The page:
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Volume XI, Number 211

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X-Waiver Changes Axed: Federal Government Backtracks on Previously Announced Rescission of Waiver Requirements

Physicians, physician assistants, and advance practice nurses who have sought to treat opioid-addicted patients with Schedule III-V Controlled Substances that have been approved by the United States Food and Drug Administration for that indication have had to apply for a waiver under the Drug Addiction Treatment Act of 2000. Eligible medications are presently limited to buprenorphine-containing products such as Suboxone and Subutex.[i] The waiver is oftentimes referred to as the “X-Waiver,” and permits the practitioner to provide medication-assisted treatment (MAT) to patients suffering from opioid use disorder (OUD). The Substance Abuse and Mental Health Services Administration (SAMHSA), a division of United States Department of Health and Human Services (HHS), defines MAT as “the use of medications, in combination with counseling and behavioral therapies, to provide a ‘whole-patient’ approach to the treatment of substance use disorders.”[ii] 

In the waning days of the Trump administration, HHS announced a plan to expand practitioner ability to provide MAT to patients suffering from opioid use disorder. Citing the opioid epidemic’s toll on public health and the staggering recent amount of overdose deaths,[iii] HHS sought to modify the requirement that eligible practitioners must have the waiver before prescribing buprenorphine to patients with OUD.[iv] The elimination of or exemption from the X-Waiver requirement would have only applied to physicians, who would then be limited to treating no more than 30 patients at any one time.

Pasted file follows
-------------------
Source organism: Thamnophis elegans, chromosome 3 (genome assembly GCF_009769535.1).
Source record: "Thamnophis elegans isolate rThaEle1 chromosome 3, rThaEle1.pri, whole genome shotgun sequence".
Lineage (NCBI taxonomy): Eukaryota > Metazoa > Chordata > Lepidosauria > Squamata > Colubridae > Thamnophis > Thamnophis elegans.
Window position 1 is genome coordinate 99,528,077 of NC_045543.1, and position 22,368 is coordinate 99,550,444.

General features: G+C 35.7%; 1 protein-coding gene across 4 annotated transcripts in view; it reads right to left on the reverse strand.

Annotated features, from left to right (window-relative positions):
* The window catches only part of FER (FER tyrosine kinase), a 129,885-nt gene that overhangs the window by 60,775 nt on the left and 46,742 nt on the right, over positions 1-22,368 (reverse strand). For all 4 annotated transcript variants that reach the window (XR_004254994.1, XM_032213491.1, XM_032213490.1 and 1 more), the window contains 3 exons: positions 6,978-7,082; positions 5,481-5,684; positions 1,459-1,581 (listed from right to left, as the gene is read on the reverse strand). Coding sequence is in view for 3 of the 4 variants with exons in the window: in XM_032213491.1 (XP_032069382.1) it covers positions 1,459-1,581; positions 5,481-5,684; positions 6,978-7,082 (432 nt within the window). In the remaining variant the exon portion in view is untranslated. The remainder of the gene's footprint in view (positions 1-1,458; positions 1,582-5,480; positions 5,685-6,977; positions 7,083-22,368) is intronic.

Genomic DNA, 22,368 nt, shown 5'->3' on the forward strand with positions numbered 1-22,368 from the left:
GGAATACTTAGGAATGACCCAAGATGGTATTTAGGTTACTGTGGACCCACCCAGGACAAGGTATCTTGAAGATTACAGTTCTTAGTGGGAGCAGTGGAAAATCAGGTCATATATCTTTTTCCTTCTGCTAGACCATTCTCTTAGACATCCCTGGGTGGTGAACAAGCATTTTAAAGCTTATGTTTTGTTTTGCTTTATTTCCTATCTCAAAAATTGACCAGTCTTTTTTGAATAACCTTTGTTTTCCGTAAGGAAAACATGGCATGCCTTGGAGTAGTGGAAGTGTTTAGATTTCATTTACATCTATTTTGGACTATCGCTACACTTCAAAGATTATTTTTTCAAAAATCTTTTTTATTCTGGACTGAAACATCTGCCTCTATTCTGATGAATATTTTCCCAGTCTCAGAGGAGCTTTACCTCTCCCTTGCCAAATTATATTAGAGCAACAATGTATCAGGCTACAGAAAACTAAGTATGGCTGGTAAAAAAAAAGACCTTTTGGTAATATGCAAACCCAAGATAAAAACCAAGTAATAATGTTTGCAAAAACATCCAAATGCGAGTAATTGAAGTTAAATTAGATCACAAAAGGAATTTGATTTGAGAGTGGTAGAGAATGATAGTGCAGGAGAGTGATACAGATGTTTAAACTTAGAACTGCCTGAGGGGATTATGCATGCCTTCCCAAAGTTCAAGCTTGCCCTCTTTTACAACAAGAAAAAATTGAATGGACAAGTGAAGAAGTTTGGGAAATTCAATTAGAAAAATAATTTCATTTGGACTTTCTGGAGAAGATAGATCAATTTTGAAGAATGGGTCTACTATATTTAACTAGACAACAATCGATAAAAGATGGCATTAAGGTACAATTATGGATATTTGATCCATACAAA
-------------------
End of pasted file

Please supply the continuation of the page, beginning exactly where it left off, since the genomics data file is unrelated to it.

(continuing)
The announcement, made on Jan. 14, 2021, six days before the inauguration of the Biden administration, left HHS little time to implement any meaningful changes. Although HHS published its notice in the Federal Register and indicated further guidance would be forthcoming, no such guidance was ever released. On Jan. 27, 2021, the Biden administration announced its cancellation of changes to the X-Waiver program. Declaring HHS’s announcement of the change as “premature,” the White House nevertheless pledged to increase practitioner access to buprenorphine. 

The reversal notwithstanding, there are questions as to whether HHS could have legally made these changes to the X-Waiver program, even if the change was made in a timely and meaningful fashion. The X-Waiver requirement was created by an act of Congress, namely, Section 3502 of the Children’s Health Act of 2000 (Act).[v] The HHS secretary’s authority to issue practical guidelines – like the one issued on Jan. 14, 2021 – is contained in § 823(g)(2)(H)(i)(II) of the same act. But while the secretary may issue practical guidelines to exempt certain requirements and regulations, the secretary’s ability override statutorily defined conditions on dispensing these narcotic drugs is suspect. A regulatory promulgation cannot override a statutory enactment.